The AirPods Pro 2 could come this year without a popular feature

The AirPods Pro 2 could come this year without a popular feature

Apple’s AirPods Pro 2 wireless earbuds may finally arrive this year, but it’s not all good news: the long-awaited buds may not have a much-requested charging update.

Noted According to Apple analyst Ming-Chi Kuo, mass production of the AirPods Pro 2 will begin in the second half of 2022, which should indicate a release before Christmas. Unfortunately, according to Kuo, Apple is sticking to its guns with a Lightning port on the charging case rather than the much-desired USB-C port.

If Kuo is true, Apple is still hesitant to abandon its own charging method in favour of the more widely adopted USB-C standard. Because Apple hasn’t said anything about the AirPods Pro 2, experts recommend accepting Kuo’s views with a pinch of salt.

However, the Apple analyst has previously shown to be a reliable source of Apple product information. Kuo anticipated that the iPhone 12 would not include a 120Hz display, for example. As a result, we wouldn’t be surprised if he’s right about Apple’s persistent reluctance to transition to a USB-C connector for charging.

While Apple may be hesitant to ditch Lightning, other recent sources imply that the wireless earphones may push the envelope in other ways. According to a patent, the AirPods Pro 2 could use an unique wireless streaming technology that will allow the buds deliver lossless music.

Ride the Lightning

Apple’s proprietary Lightning cable provides advantages in that it allows for reliable quick charging of Apple products, such as the iPhone 13 and the first AirPods Pro — Because USB-C cables aren’t all the same and there’s no way to tell them apart, you can get mixed results.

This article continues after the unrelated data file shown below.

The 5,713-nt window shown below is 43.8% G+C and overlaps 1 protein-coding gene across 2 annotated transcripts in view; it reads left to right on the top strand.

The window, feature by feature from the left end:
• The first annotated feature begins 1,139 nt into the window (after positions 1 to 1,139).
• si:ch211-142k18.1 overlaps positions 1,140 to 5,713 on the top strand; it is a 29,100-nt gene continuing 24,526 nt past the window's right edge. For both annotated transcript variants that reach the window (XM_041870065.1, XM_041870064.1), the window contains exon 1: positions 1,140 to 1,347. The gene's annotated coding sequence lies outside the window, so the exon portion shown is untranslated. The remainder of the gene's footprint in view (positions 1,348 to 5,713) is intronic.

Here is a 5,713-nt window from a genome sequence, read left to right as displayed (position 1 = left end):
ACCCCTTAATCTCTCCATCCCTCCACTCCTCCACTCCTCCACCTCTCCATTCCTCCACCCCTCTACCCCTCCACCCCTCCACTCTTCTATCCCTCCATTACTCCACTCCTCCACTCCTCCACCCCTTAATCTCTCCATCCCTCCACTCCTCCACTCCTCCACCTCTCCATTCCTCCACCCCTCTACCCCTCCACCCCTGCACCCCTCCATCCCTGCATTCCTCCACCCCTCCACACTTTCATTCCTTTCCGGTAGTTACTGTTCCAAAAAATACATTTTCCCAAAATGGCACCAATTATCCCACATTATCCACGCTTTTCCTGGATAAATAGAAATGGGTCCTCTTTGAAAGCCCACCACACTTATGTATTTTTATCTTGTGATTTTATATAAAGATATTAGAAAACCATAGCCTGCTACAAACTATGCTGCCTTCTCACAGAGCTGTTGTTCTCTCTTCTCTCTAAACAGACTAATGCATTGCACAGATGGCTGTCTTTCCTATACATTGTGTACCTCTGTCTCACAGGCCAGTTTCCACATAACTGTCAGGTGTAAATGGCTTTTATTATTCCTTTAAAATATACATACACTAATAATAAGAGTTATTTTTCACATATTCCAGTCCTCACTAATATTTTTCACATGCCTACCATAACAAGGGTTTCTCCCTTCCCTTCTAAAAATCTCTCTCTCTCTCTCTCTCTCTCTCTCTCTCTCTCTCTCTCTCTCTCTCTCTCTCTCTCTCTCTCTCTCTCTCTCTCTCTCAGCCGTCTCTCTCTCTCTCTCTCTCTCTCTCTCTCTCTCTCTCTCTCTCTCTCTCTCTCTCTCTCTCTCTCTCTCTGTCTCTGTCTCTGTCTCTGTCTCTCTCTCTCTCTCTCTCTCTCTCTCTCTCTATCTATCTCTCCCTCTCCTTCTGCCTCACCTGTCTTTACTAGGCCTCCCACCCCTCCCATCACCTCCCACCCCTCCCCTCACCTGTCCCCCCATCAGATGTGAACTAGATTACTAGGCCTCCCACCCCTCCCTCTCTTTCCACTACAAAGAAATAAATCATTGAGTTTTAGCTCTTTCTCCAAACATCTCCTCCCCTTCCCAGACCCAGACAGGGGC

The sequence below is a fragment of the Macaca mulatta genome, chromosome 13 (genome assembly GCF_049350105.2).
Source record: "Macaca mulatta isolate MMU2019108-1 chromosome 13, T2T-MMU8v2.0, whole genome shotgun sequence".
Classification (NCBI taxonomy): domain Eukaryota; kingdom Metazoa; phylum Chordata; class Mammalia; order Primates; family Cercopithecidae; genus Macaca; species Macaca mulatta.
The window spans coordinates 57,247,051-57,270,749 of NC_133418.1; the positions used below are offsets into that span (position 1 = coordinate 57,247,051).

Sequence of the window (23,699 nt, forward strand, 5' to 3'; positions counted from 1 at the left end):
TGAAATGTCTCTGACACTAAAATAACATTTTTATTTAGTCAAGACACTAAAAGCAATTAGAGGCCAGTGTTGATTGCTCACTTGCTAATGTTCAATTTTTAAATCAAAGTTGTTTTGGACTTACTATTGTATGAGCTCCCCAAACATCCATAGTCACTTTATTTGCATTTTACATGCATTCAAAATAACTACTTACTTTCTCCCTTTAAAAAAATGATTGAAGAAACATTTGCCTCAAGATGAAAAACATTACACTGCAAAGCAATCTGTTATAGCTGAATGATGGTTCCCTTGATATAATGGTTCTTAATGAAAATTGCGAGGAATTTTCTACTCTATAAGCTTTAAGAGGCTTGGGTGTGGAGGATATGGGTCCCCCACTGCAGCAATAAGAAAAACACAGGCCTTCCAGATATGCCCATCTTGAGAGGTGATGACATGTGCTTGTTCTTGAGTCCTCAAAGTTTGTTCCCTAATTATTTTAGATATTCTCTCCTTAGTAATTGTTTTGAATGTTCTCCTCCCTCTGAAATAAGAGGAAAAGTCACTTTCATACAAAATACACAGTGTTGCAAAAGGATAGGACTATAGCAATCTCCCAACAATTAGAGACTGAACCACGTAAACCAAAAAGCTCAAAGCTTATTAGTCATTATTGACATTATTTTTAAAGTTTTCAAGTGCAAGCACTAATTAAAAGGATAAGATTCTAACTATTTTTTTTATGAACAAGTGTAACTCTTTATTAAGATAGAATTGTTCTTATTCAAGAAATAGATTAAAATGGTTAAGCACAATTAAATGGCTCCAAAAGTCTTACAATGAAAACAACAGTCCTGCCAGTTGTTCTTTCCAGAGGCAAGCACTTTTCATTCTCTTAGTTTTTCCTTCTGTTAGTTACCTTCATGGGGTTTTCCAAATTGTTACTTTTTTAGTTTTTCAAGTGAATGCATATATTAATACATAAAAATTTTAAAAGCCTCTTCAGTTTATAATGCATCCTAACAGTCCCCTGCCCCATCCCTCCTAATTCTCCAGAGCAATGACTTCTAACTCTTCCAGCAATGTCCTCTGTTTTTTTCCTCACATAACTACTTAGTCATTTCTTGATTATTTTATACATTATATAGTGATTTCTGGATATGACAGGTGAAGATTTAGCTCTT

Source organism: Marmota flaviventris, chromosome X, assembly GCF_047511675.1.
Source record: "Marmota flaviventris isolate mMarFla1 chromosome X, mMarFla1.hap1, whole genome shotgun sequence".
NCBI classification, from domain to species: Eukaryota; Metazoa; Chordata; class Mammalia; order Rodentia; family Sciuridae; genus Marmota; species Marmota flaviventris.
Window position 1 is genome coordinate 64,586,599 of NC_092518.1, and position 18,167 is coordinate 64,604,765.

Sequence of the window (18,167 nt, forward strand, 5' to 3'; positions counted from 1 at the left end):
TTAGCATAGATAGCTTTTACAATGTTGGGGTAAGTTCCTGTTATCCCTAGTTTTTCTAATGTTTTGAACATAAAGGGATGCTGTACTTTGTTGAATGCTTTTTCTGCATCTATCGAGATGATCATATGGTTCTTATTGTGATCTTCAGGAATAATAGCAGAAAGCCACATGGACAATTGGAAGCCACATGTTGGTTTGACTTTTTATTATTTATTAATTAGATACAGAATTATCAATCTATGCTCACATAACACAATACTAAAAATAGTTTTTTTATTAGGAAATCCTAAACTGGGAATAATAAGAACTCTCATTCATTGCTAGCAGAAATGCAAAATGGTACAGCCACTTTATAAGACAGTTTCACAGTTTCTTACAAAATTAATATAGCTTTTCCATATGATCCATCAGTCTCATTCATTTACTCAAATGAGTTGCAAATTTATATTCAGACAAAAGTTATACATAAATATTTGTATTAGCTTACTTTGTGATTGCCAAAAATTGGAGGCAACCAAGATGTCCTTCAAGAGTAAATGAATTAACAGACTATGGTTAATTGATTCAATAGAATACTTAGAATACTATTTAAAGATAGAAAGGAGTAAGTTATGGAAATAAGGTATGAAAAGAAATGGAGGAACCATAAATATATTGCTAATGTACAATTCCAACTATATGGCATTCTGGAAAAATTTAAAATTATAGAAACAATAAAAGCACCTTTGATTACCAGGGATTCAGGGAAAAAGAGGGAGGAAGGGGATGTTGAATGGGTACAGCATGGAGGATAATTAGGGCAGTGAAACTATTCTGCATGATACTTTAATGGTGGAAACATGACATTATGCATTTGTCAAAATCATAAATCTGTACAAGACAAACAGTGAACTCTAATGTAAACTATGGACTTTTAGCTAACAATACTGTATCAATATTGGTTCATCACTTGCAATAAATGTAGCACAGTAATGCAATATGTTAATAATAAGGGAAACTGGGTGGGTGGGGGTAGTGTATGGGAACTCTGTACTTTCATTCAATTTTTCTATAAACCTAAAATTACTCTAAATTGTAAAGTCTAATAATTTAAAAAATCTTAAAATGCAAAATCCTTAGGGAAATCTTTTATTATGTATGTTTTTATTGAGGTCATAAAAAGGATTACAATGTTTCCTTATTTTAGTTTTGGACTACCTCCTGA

While it makes sense for the tech giant to convert to USB-C connections for convenience, it’s easy to see why it may stick with its own charging system.

Apple goods that require a Lightning connector for charging are another another technique for the firm to keep its users tethered to the Apple ecosystem. Because Apple licences out ‘official’ accessories, the purchase of Lightning cords provides Apple with a significant stream of accessory revenue.

In comparison, USB-C is a lot more widely adopted technology, and chances are you already own at least one USB-C cable. More frequently than not, USB-C ports may be found on Android phones and tablets, as well as handheld gaming consoles like the Nintendo Switch.

However, it’s not all bad news: according to another recent Kuo claim, Apple may eventually abandon Lightning after the launch of the iPhone 14, making the company’s next flagship phone the last to require Apple’s proprietary charging technology. For the sake of convenience, we wish that shift could happen sooner rather than later, but there is a ray of hope on the horizon for Apple fans who want the company to switch to USB-C.

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